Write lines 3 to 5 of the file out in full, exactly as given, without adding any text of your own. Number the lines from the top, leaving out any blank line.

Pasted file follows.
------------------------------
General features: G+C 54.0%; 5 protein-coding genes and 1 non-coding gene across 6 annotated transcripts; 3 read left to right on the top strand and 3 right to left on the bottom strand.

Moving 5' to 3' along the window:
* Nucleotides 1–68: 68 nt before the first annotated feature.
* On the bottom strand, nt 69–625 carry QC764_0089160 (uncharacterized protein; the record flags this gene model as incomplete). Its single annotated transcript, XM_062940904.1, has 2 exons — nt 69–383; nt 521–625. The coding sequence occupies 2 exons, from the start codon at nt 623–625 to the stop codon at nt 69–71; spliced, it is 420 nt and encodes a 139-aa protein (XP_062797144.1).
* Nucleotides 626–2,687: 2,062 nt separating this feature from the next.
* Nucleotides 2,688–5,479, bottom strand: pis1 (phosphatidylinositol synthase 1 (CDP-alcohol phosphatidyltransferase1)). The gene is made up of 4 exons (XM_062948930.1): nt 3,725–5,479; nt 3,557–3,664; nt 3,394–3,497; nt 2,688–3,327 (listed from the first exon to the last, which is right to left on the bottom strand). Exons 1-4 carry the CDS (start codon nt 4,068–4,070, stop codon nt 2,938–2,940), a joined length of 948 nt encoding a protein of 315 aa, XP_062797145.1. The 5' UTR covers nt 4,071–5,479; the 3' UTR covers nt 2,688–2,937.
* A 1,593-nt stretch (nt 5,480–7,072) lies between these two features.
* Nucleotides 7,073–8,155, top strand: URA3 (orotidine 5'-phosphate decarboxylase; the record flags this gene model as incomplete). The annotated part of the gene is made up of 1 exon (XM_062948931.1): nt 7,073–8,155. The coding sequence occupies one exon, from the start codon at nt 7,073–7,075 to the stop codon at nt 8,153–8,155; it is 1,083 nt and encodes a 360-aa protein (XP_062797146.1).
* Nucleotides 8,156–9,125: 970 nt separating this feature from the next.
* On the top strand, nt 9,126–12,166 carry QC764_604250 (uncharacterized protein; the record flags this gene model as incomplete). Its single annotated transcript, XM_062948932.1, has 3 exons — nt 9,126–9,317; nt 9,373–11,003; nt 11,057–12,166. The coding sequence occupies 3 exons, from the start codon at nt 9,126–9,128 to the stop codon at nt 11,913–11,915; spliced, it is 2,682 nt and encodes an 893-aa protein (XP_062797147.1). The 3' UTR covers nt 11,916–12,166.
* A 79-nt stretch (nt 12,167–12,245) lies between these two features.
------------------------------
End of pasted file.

* Nucleotides 1–68: 68 nt before the first annotated feature.
* On the bottom strand, nt 69–625 carry QC764_0089160 (uncharacterized protein; the record flags this gene model as incomplete). Its single annotated transcript, XM_062940904.1, has 2 exons — nt 69–383; nt 521–625. The coding sequence occupies 2 exons, from the start codon at nt 623–625 to the stop codon at nt 69–71; spliced, it is 420 nt and encodes a 139-aa protein (XP_062797144.1).
* Nucleotides 626–2,687: 2,062 nt separating this feature from the next.